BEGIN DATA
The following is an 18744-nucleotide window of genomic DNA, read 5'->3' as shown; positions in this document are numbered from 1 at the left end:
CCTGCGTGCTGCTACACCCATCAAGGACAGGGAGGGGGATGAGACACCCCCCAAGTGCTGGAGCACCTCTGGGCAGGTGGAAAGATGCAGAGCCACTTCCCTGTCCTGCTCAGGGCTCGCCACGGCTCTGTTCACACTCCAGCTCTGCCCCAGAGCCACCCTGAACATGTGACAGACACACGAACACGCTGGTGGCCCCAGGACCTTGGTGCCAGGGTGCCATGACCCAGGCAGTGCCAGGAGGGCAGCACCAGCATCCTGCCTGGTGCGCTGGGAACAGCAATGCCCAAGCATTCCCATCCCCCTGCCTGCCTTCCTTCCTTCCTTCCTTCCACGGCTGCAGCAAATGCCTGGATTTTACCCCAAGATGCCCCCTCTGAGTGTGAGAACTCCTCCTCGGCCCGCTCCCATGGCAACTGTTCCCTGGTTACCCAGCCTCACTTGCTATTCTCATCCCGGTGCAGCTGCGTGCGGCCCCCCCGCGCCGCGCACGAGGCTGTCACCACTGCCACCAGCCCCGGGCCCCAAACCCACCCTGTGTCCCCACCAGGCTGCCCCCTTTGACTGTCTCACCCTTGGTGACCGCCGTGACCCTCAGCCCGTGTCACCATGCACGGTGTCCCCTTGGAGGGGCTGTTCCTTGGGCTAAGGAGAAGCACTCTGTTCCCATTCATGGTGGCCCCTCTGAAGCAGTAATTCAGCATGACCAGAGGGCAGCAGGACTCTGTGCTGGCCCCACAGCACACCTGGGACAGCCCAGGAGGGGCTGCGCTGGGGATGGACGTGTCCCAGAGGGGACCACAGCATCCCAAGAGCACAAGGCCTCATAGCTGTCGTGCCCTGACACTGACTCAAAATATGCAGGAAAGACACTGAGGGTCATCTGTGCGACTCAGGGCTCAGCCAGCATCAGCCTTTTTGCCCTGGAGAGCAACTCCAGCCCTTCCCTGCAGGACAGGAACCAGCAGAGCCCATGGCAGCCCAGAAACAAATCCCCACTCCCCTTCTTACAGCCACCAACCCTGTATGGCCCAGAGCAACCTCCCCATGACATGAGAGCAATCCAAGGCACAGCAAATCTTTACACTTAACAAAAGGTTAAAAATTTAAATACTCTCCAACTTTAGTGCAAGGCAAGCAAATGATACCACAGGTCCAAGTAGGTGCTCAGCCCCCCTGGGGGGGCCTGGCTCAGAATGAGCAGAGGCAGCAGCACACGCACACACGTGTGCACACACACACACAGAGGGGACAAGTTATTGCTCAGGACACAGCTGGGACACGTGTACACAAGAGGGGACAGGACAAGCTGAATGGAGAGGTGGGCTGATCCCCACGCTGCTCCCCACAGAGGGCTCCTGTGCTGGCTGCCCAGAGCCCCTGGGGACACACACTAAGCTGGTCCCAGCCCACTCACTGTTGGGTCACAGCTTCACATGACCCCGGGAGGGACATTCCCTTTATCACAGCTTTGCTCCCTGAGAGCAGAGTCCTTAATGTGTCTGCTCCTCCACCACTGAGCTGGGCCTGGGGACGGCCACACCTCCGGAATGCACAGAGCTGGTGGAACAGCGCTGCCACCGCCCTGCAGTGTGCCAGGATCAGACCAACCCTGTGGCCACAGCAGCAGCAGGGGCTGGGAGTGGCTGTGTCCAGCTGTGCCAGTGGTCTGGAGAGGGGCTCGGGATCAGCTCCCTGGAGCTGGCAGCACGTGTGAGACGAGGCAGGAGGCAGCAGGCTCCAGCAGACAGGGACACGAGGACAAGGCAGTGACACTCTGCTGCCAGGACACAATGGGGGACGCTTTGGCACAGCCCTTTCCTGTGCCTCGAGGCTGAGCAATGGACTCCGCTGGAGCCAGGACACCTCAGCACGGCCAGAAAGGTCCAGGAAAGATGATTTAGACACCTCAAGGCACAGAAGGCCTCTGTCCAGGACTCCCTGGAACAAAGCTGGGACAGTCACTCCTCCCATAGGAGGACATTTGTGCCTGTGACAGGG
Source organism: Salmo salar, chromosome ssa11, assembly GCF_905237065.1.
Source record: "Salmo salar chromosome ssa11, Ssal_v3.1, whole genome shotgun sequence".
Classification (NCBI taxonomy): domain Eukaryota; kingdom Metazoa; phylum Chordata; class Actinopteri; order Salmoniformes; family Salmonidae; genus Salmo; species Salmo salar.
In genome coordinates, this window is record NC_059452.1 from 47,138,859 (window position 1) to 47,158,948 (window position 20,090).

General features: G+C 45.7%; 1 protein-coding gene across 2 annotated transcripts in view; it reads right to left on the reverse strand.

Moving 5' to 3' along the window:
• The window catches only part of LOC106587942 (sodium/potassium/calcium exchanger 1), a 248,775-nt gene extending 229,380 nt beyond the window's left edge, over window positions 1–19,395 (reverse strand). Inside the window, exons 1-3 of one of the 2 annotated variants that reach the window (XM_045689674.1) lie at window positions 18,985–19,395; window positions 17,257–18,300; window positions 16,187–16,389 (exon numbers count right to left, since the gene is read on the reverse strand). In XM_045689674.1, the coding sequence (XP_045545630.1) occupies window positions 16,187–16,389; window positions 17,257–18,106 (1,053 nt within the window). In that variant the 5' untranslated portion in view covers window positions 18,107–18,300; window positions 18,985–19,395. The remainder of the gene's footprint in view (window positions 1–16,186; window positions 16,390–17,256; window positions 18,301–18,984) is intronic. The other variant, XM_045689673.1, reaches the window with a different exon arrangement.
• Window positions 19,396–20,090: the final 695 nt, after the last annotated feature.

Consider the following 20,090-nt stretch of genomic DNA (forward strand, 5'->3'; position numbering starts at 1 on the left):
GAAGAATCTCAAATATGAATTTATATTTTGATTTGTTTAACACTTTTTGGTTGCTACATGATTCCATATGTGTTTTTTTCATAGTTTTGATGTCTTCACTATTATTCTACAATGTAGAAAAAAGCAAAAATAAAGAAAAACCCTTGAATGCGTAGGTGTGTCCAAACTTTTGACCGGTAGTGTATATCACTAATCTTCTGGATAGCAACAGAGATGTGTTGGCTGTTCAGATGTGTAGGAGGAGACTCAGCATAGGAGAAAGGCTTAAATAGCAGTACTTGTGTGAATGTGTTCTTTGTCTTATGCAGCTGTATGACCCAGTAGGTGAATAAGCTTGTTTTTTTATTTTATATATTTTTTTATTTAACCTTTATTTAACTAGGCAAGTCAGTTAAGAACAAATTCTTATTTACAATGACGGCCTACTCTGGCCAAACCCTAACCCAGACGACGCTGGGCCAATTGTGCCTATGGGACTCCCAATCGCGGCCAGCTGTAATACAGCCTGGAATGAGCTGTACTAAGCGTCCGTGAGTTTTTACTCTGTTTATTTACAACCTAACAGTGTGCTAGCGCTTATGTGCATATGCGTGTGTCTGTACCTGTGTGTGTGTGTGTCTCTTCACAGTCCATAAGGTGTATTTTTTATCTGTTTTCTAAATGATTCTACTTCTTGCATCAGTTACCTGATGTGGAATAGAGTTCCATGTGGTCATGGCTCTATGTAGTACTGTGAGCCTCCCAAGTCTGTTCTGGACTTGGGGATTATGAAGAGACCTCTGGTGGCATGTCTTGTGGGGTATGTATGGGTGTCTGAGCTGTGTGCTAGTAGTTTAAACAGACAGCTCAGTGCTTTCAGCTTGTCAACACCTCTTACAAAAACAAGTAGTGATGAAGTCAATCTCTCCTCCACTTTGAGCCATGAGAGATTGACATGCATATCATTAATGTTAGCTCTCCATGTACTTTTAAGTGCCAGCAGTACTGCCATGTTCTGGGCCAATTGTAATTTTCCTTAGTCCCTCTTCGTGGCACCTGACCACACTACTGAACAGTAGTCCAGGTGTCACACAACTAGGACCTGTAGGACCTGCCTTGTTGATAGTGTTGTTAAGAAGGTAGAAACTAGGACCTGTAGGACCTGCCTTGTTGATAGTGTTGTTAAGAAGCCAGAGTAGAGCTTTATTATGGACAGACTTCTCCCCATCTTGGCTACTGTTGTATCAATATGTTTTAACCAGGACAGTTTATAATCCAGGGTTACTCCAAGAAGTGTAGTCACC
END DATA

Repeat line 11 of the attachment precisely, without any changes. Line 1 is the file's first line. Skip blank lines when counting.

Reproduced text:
Consider the following 20,090-nt stretch of genomic DNA (forward strand, 5'->3'; position numbering starts at 1 on the left):